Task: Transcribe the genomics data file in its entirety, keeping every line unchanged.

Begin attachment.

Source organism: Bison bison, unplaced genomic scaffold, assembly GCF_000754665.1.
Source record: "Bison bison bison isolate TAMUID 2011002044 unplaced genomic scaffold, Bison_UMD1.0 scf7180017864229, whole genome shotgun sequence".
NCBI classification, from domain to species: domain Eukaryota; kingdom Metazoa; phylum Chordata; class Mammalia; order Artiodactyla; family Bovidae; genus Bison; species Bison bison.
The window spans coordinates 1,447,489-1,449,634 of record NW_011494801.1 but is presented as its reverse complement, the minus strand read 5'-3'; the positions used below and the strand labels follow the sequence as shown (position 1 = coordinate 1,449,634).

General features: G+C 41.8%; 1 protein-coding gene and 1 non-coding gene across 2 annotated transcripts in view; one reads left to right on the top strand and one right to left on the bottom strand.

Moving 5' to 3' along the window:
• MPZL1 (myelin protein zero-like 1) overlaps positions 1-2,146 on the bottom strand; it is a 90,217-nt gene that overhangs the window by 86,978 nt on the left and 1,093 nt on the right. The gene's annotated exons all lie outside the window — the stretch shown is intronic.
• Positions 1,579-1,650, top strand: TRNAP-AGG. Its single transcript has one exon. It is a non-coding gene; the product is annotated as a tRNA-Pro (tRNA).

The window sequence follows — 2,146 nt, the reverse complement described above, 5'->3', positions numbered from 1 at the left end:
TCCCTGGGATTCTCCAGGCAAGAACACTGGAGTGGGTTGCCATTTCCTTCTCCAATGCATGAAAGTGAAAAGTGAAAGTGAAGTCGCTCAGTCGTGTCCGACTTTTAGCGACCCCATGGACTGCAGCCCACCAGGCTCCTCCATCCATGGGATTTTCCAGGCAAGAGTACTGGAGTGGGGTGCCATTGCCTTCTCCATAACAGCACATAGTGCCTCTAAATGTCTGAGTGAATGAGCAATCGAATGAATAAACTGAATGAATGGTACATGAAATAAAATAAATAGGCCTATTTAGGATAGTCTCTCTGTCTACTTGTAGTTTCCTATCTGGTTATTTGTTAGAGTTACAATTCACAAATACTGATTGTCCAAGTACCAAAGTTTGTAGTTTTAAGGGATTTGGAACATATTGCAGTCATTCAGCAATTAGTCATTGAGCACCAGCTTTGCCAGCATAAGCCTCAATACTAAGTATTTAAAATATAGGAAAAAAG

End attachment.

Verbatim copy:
Source organism: Bison bison, unplaced genomic scaffold, assembly GCF_000754665.1.
Source record: "Bison bison bison isolate TAMUID 2011002044 unplaced genomic scaffold, Bison_UMD1.0 scf7180017864229, whole genome shotgun sequence".
NCBI classification, from domain to species: domain Eukaryota; kingdom Metazoa; phylum Chordata; class Mammalia; order Artiodactyla; family Bovidae; genus Bison; species Bison bison.
The window spans coordinates 1,447,489-1,449,634 of record NW_011494801.1 but is presented as its reverse complement, the minus strand read 5'-3'; the positions used below and the strand labels follow the sequence as shown (position 1 = coordinate 1,449,634).

General features: G+C 41.8%; 1 protein-coding gene and 1 non-coding gene across 2 annotated transcripts in view; one reads left to right on the top strand and one right to left on the bottom strand.

Moving 5' to 3' along the window:
• MPZL1 (myelin protein zero-like 1) overlaps positions 1-2,146 on the bottom strand; it is a 90,217-nt gene that overhangs the window by 86,978 nt on the left and 1,093 nt on the right. The gene's annotated exons all lie outside the window — the stretch shown is intronic.
• Positions 1,579-1,650, top strand: TRNAP-AGG. Its single transcript has one exon. It is a non-coding gene; the product is annotated as a tRNA-Pro (tRNA).

The window sequence follows — 2,146 nt, the reverse complement described above, 5'->3', positions numbered from 1 at the left end:
TCCCTGGGATTCTCCAGGCAAGAACACTGGAGTGGGTTGCCATTTCCTTCTCCAATGCATGAAAGTGAAAAGTGAAAGTGAAGTCGCTCAGTCGTGTCCGACTTTTAGCGACCCCATGGACTGCAGCCCACCAGGCTCCTCCATCCATGGGATTTTCCAGGCAAGAGTACTGGAGTGGGGTGCCATTGCCTTCTCCATAACAGCACATAGTGCCTCTAAATGTCTGAGTGAATGAGCAATCGAATGAATAAACTGAATGAATGGTACATGAAATAAAATAAATAGGCCTATTTAGGATAGTCTCTCTGTCTACTTGTAGTTTCCTATCTGGTTATTTGTTAGAGTTACAATTCACAAATACTGATTGTCCAAGTACCAAAGTTTGTAGTTTTAAGGGATTTGGAACATATTGCAGTCATTCAGCAATTAGTCATTGAGCACCAGCTTTGCCAGCATAAGCCTCAATACTAAGTATTTAAAATATAGGAAAAAAG